This is what happens when you decide to play political games for power and profit rather than provide for the common defense and promote the general welfare! That this is being disclosed now means that the penetration has occurred, Senators, their staffs, and/or their campaigns are already compromised, and the enemy – Russia – wants everyone to know in order to increase the confusion and distrust and further aggravate the social, political, economic, religious, and ethnic/racial tensions and divisions in the US. Are Senators Grassley’s and Graham’s recent actions the result of being compromised or attempts to seek partisan advantage? And what about the House of Representatives? There is no way the Russians have hacked the Senate, but not the House.

From The Associated Press:

PARIS (AP) — The same Russian government-aligned hackers who penetrated the Democratic Party have spent the past few months laying the groundwork for an espionage campaign against the U.S. Senate, a cybersecurity firm said Friday.

The revelation suggests the group often nicknamed Fancy Bear, whose hacking campaign scrambled the 2016 U.S. electoral contest, is still busy trying to gather the emails of America’s political elite.

“They’re still very active — in making preparations at least — to influence public opinion again,” said Feike Hacquebord, a security researcher at Trend Micro Inc., which published the report . “They are looking for information they might leak later.”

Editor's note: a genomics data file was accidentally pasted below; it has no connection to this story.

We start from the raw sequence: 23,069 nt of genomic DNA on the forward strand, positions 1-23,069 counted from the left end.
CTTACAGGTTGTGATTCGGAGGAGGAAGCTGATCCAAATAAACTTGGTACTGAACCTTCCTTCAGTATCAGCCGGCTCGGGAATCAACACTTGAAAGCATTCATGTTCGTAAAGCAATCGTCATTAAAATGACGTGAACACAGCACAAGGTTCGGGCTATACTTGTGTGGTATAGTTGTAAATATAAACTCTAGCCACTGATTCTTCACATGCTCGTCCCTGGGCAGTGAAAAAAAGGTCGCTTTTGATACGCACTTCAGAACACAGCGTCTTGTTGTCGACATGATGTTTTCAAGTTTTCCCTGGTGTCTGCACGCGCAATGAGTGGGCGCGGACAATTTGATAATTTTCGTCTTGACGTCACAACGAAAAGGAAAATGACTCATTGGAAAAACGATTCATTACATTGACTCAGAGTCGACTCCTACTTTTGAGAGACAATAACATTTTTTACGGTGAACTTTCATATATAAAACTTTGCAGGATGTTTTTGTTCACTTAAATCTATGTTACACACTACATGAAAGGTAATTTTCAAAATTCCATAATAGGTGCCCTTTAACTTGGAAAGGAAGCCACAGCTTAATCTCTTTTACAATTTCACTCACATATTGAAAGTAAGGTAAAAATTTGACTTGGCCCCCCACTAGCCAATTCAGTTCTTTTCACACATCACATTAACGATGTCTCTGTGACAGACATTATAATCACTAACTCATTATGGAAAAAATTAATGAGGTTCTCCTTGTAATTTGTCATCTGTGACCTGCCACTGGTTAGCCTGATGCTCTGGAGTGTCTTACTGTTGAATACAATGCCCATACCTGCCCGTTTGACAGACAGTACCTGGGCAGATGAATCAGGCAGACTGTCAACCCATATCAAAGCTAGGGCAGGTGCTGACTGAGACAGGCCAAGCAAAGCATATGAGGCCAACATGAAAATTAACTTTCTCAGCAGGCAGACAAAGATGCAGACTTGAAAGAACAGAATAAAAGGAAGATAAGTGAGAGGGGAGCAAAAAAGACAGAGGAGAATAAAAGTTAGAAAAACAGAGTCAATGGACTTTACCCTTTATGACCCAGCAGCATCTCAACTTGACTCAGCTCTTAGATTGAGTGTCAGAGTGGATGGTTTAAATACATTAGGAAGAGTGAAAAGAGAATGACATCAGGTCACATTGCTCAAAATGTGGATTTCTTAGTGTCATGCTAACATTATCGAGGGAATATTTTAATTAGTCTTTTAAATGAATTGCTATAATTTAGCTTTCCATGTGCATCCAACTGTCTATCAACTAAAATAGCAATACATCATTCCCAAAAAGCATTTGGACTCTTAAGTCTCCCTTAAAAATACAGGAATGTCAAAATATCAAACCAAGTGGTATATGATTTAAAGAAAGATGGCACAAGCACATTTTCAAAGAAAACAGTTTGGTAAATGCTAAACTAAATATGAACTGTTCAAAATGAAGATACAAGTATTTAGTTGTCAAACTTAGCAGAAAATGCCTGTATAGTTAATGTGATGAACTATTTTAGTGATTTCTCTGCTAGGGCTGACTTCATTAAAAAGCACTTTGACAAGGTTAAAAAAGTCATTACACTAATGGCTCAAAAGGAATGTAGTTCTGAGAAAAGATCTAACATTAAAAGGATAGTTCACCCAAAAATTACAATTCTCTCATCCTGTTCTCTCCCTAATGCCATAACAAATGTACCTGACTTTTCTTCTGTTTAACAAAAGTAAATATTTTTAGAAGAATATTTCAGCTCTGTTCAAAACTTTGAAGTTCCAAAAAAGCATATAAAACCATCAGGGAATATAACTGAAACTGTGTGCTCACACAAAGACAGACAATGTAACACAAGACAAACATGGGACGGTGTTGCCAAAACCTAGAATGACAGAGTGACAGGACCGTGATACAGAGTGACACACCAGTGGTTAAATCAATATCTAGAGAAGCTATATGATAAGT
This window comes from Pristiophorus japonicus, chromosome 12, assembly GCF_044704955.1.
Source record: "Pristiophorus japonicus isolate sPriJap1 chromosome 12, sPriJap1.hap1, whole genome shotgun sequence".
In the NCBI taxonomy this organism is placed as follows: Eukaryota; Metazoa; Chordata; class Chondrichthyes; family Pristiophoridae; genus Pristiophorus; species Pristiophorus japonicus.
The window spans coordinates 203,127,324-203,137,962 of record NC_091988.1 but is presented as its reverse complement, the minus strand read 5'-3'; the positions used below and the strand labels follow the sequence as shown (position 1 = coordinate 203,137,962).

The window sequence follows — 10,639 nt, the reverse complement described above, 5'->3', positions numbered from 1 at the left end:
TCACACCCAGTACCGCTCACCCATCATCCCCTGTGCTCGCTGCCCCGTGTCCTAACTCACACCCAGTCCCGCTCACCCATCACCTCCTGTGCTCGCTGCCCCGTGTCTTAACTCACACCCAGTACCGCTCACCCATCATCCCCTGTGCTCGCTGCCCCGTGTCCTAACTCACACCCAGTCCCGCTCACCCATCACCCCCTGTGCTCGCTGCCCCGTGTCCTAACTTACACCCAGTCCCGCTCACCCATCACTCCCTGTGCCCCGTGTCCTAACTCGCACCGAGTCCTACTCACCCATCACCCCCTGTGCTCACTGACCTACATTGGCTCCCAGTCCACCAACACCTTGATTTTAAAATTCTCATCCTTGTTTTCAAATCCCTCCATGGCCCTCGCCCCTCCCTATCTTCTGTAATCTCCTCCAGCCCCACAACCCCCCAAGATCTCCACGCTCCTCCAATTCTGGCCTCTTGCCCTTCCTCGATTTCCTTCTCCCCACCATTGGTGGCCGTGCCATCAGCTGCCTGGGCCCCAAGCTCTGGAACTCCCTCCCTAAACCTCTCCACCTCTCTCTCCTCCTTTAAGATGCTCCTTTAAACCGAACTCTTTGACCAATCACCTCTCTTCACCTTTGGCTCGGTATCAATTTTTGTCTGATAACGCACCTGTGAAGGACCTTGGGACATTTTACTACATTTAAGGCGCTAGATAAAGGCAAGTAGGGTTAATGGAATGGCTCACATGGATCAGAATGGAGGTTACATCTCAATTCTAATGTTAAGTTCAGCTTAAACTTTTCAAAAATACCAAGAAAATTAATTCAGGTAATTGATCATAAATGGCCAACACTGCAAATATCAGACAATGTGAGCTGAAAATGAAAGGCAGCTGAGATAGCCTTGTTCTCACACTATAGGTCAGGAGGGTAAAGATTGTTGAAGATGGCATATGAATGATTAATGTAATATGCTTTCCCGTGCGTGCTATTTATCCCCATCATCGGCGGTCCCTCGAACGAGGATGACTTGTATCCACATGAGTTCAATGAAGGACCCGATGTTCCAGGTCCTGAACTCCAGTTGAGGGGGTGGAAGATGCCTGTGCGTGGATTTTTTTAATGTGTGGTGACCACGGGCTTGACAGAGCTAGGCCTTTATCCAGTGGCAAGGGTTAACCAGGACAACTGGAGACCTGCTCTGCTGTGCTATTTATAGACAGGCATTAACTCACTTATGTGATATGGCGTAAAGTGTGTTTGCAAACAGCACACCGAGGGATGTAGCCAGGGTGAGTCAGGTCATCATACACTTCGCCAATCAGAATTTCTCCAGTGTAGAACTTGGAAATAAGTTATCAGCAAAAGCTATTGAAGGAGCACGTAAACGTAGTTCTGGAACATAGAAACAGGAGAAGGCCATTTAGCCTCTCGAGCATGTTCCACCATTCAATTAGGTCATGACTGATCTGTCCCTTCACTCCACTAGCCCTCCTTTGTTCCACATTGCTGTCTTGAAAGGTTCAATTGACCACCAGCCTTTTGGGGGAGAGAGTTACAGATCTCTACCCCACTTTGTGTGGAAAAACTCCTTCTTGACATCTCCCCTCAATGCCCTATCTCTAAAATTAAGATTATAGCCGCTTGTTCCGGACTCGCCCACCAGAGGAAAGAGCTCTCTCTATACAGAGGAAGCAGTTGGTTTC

The Senate Sergeant at Arms office, which is responsible for the upper house’s security, declined to comment.

Hacquebord said he based his report on the discovery of a clutch of suspicious-looking websites dressed up to look like the U.S. Senate’s internal email system. He then cross-referenced digital fingerprints associated with those sites to ones used almost exclusively by Fancy Bear, which his Tokyo-based firm dubs “Pawn Storm.”

Trend Micro previously drew international attention when it used an identical technique to uncover a set of decoy websites apparently set up to harvest emails from the French presidential candidate Emmanuel Macron’s campaign in April 2017. The sites’ discovery was followed two months later by a still-unexplained publication of private emails from several Macron staffers in the final days of the race.

Hacquebord said the rogue Senate sites — which were set up in June and September of 2017 — matched their French counterparts.

“That is exactly the way they attacked the Macron campaign in France,” he said.

Business Insider also has coverage:

The US Senate was targeted last year by the same hacking group that broke into the Democratic National Committee servers during the 2016 presidential election, according to the cybersecurity firm Trend Micro.